Quickly Checking If A Change Hurt Performance Using Stori

Posted on 31-Oct-2013 by Craig Shallahamer, craig@orapub.com

Quickly checking if a change hurt performance

Suppose a key module was changed and placed into QA or production. You need a way to on-the-fly analyze performance. You don't a bunch of numbers, a pile of Statspack pages, or to spend your afternoon doing drill-downs. What you need is an understandable summary with the option to delve deep into the details. This is a great use case for Stori!

Here's what to do...

First, create a Playback file containing the following Stori commands. (A Playback file is simply an flat file containing Stori commands.) I'll call the Playback file, quickcheck.pbf.

start statspack snap
pause 300
start statspack snap
set scope latest
analyze summary

Second, whenever you want check performance for a 300 second interval, run the Playback file. You can run the Playback file from the OS command line like this:

$ ./storiLin64 -pbf quickcheck.pbf

You can also start a Playback file from within Stori like this:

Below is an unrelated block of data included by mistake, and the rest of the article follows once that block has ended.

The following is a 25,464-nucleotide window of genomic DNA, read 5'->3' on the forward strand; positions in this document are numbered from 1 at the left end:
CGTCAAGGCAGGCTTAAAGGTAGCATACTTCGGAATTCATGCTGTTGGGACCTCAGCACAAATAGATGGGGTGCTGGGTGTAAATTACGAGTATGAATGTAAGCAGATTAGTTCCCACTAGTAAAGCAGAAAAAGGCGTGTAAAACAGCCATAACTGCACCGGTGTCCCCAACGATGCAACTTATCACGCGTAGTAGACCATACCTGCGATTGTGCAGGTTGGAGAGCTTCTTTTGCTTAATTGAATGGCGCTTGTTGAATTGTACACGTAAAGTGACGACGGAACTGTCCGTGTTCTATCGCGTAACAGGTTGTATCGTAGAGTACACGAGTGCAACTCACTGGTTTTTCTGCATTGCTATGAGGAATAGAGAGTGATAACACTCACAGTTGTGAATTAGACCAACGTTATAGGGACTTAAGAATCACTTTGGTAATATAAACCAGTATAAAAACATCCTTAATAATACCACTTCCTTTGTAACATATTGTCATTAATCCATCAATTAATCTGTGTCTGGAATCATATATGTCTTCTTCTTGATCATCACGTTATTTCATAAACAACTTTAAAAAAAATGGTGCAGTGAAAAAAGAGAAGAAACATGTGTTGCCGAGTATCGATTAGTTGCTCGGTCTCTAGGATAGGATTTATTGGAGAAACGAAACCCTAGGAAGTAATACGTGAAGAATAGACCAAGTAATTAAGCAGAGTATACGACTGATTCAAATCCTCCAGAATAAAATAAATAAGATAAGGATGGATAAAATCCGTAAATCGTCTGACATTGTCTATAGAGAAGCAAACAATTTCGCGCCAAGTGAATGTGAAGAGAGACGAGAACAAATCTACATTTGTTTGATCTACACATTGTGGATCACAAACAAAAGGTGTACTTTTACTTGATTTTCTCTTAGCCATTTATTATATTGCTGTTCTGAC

How can I help you? start pbf quickcheck.pbf

It's that simple!

Want to go a step further?

What made this example so straightforward is the use of the Playback Facility and the flexible analysis scope change. There is a lot more you can do with Playback files. For more information ask Stori, help pb or check out the Stori FAQ | Advanced Use | Can I script a sequence of commands?

Also key in this example is a quick and flexible analysis scope change. There are a number of ways to tell Stori to change the analysis scope. Notice I did not need to know Statspack the snap_ids or even the date! I simply asked Stori to reset the analysis scope for the latest two Statspack snapshots. It can't get any easier than that! For more information about changing the analysis scope ask Stori, help scope.

All the best in your Oracle database performance tuning work!


If you have any questions or comments, feel free to email me directly at craig at orapub.com.

How Oracle Database Mutexes Sleep Watch How To Cause Oracle Free Buffer Waits Do Active Oracle Database Background Processes Have A SQL_ID?